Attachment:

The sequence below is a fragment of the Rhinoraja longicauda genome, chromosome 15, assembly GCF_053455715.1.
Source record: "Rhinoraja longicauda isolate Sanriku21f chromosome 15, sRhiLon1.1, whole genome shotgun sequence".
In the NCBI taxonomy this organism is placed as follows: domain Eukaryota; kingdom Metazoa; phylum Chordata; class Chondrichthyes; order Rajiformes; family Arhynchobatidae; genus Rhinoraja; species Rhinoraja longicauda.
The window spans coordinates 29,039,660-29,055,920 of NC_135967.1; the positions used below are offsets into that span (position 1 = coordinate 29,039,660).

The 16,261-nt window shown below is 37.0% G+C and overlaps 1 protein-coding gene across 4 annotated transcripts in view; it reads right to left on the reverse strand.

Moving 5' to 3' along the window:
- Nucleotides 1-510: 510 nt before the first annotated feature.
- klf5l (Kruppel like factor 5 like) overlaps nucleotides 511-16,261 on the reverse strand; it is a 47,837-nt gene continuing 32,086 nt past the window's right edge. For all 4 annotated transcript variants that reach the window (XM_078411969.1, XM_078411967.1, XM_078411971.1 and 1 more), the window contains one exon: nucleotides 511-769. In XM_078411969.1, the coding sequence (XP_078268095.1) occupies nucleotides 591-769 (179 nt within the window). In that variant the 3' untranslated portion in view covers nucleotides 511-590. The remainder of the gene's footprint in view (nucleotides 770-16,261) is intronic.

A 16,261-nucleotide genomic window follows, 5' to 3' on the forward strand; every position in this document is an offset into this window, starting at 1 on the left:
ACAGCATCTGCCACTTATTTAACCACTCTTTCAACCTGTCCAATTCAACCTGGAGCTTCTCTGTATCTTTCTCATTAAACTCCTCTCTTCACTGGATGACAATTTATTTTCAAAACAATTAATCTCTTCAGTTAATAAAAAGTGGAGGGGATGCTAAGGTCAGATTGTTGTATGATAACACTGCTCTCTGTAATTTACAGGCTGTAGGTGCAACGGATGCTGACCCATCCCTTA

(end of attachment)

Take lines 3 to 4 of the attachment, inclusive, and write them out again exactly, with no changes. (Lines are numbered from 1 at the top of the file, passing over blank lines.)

In the NCBI taxonomy this organism is placed as follows: domain Eukaryota; kingdom Metazoa; phylum Chordata; class Chondrichthyes; order Rajiformes; family Arhynchobatidae; genus Rhinoraja; species Rhinoraja longicauda.
The window spans coordinates 29,039,660-29,055,920 of NC_135967.1; the positions used below are offsets into that span (position 1 = coordinate 29,039,660).